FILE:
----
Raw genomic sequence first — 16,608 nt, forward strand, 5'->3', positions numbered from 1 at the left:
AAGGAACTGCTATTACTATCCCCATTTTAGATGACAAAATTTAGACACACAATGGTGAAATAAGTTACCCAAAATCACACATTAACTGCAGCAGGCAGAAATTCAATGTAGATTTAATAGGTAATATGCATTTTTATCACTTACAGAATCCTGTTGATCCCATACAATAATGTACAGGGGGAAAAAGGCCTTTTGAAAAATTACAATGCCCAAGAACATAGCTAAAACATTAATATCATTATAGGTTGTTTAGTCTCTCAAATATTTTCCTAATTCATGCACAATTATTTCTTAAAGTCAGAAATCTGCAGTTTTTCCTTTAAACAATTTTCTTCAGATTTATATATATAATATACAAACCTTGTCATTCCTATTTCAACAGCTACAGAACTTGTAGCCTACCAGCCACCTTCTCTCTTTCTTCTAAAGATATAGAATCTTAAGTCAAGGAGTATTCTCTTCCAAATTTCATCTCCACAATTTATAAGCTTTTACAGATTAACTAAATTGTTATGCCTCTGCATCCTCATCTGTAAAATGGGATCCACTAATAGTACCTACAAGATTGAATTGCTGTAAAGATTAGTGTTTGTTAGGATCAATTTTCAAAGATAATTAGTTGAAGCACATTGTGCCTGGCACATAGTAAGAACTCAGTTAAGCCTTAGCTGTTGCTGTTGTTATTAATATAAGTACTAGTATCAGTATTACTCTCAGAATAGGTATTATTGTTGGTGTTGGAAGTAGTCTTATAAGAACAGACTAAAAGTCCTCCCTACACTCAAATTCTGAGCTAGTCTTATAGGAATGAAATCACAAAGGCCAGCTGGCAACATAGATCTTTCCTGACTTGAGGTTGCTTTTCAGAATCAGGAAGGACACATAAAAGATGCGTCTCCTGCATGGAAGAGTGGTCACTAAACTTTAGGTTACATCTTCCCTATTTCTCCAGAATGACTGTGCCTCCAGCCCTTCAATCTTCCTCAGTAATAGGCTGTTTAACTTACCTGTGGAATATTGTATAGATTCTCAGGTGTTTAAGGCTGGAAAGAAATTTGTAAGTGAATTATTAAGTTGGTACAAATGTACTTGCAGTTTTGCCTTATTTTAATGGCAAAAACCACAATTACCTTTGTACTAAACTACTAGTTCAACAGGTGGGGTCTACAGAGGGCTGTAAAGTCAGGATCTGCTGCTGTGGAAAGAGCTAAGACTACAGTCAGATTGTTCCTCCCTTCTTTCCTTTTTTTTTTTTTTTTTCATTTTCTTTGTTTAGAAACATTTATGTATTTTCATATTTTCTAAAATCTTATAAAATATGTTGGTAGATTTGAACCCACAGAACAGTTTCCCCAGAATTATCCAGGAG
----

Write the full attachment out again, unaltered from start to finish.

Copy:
Raw genomic sequence first — 16,608 nt, forward strand, 5'->3', positions numbered from 1 at the left:
AAGGAACTGCTATTACTATCCCCATTTTAGATGACAAAATTTAGACACACAATGGTGAAATAAGTTACCCAAAATCACACATTAACTGCAGCAGGCAGAAATTCAATGTAGATTTAATAGGTAATATGCATTTTTATCACTTACAGAATCCTGTTGATCCCATACAATAATGTACAGGGGGAAAAAGGCCTTTTGAAAAATTACAATGCCCAAGAACATAGCTAAAACATTAATATCATTATAGGTTGTTTAGTCTCTCAAATATTTTCCTAATTCATGCACAATTATTTCTTAAAGTCAGAAATCTGCAGTTTTTCCTTTAAACAATTTTCTTCAGATTTATATATATAATATACAAACCTTGTCATTCCTATTTCAACAGCTACAGAACTTGTAGCCTACCAGCCACCTTCTCTCTTTCTTCTAAAGATATAGAATCTTAAGTCAAGGAGTATTCTCTTCCAAATTTCATCTCCACAATTTATAAGCTTTTACAGATTAACTAAATTGTTATGCCTCTGCATCCTCATCTGTAAAATGGGATCCACTAATAGTACCTACAAGATTGAATTGCTGTAAAGATTAGTGTTTGTTAGGATCAATTTTCAAAGATAATTAGTTGAAGCACATTGTGCCTGGCACATAGTAAGAACTCAGTTAAGCCTTAGCTGTTGCTGTTGTTATTAATATAAGTACTAGTATCAGTATTACTCTCAGAATAGGTATTATTGTTGGTGTTGGAAGTAGTCTTATAAGAACAGACTAAAAGTCCTCCCTACACTCAAATTCTGAGCTAGTCTTATAGGAATGAAATCACAAAGGCCAGCTGGCAACATAGATCTTTCCTGACTTGAGGTTGCTTTTCAGAATCAGGAAGGACACATAAAAGATGCGTCTCCTGCATGGAAGAGTGGTCACTAAACTTTAGGTTACATCTTCCCTATTTCTCCAGAATGACTGTGCCTCCAGCCCTTCAATCTTCCTCAGTAATAGGCTGTTTAACTTACCTGTGGAATATTGTATAGATTCTCAGGTGTTTAAGGCTGGAAAGAAATTTGTAAGTGAATTATTAAGTTGGTACAAATGTACTTGCAGTTTTGCCTTATTTTAATGGCAAAAACCACAATTACCTTTGTACTAAACTACTAGTTCAACAGGTGGGGTCTACAGAGGGCTGTAAAGTCAGGATCTGCTGCTGTGGAAAGAGCTAAGACTACAGTCAGATTGTTCCTCCCTTCTTTCCTTTTTTTTTTTTTTTTTCATTTTCTTTGTTTAGAAACATTTATGTATTTTCATATTTTCTAAAATCTTATAAAATATGTTGGTAGATTTGAACCCACAGAACAGTTTCCCCAGAATTATCCAGGAG